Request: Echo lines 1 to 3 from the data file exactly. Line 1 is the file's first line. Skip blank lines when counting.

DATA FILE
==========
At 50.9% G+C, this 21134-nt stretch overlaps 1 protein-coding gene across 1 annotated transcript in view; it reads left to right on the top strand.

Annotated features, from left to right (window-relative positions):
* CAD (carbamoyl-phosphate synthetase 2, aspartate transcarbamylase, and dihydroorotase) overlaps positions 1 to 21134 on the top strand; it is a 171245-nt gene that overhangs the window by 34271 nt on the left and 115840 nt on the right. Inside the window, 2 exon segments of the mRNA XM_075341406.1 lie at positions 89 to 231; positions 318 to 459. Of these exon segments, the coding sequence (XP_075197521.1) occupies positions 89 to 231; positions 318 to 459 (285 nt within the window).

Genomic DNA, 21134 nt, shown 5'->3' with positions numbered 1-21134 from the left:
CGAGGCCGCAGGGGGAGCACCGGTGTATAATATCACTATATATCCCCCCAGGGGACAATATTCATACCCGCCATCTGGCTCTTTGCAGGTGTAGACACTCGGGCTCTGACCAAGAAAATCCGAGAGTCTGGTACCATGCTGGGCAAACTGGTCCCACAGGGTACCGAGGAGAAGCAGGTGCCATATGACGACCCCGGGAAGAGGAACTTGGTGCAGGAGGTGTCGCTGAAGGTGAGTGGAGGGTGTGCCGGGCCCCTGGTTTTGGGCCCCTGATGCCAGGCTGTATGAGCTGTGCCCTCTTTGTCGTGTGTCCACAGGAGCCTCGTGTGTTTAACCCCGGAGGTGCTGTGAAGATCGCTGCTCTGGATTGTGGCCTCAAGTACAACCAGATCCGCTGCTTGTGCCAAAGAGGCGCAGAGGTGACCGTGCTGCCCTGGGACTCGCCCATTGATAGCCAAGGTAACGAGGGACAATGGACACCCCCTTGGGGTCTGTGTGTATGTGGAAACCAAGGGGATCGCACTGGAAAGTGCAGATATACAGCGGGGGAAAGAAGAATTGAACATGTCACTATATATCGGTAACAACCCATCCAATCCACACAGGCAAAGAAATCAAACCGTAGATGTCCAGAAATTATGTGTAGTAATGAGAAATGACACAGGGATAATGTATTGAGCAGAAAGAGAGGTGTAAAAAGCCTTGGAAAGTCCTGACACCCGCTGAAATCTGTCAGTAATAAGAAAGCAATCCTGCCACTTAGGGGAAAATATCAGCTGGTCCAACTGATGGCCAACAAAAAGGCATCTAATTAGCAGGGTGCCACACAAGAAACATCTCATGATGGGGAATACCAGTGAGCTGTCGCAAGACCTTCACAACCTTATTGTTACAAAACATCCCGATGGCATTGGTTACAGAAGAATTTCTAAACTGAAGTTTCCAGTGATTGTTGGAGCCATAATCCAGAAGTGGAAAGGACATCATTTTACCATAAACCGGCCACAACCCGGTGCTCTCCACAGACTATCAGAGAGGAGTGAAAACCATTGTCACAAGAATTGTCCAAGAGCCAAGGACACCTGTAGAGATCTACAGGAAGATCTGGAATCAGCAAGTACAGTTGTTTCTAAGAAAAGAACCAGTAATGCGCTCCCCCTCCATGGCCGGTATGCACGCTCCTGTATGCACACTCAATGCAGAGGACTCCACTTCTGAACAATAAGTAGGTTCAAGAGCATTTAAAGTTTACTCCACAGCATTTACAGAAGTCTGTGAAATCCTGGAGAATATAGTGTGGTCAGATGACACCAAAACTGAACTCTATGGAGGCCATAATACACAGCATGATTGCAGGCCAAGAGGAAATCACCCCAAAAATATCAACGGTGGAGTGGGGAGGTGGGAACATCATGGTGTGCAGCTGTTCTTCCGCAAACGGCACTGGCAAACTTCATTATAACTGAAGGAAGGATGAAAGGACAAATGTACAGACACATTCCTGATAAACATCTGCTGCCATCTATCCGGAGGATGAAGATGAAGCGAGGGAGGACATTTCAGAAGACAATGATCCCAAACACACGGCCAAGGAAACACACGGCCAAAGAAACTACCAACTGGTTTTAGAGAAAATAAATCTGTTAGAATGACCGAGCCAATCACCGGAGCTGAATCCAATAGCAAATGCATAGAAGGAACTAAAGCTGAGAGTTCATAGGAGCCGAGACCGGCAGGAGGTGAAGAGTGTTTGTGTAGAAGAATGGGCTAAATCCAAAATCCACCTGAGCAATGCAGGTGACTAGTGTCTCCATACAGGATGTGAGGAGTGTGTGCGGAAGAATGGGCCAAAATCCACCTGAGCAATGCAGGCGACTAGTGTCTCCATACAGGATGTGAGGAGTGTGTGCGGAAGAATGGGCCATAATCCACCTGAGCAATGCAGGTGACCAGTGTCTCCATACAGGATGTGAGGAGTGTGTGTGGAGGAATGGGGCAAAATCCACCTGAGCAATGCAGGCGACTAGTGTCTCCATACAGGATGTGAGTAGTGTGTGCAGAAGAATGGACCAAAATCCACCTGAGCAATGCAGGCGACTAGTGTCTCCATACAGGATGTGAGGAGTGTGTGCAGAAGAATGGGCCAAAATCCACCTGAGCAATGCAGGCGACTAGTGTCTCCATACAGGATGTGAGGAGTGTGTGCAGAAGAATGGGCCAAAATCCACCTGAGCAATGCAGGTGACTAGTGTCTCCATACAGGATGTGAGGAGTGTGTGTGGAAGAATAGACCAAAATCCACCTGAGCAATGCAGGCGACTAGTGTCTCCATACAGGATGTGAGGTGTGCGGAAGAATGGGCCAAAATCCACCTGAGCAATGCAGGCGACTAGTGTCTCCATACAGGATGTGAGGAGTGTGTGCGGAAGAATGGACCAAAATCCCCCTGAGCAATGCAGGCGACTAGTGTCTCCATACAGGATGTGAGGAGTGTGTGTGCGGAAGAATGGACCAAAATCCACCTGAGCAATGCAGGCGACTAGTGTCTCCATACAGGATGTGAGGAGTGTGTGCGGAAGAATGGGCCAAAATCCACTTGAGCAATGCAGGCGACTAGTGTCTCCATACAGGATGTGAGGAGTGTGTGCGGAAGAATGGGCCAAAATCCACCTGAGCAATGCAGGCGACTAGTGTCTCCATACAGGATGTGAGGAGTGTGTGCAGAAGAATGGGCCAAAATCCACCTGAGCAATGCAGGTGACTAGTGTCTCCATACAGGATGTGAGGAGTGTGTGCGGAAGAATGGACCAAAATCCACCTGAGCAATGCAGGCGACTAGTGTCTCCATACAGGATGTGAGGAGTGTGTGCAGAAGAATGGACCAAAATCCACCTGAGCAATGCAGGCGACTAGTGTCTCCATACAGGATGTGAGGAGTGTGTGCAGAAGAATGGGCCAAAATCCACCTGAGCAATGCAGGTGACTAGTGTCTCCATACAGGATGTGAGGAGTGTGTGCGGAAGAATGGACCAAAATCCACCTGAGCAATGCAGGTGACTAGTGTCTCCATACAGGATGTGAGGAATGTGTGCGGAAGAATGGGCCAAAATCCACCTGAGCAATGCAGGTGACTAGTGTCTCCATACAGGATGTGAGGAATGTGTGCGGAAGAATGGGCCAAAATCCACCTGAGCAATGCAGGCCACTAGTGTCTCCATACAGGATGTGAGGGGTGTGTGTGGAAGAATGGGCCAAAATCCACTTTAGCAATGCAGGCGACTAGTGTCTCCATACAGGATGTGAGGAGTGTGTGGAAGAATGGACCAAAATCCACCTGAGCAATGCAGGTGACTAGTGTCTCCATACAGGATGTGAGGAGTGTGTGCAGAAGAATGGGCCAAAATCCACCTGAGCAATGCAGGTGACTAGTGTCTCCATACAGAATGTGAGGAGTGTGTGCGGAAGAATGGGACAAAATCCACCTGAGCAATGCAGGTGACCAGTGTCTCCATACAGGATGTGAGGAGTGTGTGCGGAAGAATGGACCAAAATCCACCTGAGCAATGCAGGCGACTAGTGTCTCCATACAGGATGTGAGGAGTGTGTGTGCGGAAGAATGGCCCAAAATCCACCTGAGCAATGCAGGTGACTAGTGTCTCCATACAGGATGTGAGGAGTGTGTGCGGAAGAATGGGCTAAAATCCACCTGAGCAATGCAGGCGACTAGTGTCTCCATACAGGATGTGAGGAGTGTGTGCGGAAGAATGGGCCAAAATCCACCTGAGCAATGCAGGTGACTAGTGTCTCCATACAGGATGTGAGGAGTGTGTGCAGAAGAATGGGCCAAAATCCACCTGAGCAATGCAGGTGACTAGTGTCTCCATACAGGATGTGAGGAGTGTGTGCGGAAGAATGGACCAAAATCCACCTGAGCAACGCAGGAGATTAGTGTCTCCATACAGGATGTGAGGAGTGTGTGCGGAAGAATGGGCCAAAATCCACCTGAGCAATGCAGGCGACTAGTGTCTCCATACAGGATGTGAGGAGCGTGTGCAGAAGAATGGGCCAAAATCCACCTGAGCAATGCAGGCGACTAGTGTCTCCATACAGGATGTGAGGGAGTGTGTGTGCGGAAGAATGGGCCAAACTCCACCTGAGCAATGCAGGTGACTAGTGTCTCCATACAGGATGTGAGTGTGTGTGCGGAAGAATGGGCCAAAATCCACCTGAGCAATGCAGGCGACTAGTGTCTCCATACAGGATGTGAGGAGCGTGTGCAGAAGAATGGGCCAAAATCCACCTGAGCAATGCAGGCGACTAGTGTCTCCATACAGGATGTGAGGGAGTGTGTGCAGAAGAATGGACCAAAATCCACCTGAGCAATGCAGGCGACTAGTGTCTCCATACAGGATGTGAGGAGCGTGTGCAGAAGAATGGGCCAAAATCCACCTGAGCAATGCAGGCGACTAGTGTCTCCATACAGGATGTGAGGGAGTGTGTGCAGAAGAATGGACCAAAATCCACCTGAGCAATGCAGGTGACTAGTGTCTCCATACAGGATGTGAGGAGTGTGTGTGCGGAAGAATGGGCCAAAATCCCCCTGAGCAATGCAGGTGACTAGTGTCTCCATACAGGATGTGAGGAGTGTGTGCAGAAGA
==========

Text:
At 50.9% G+C, this 21134-nt stretch overlaps 1 protein-coding gene across 1 annotated transcript in view; it reads left to right on the top strand.

Annotated features, from left to right (window-relative positions):
* CAD (carbamoyl-phosphate synthetase 2, aspartate transcarbamylase, and dihydroorotase) overlaps positions 1 to 21134 on the top strand; it is a 171245-nt gene that overhangs the window by 34271 nt on the left and 115840 nt on the right. Inside the window, 2 exon segments of the mRNA XM_075341406.1 lie at positions 89 to 231; positions 318 to 459. Of these exon segments, the coding sequence (XP_075197521.1) occupies positions 89 to 231; positions 318 to 459 (285 nt within the window).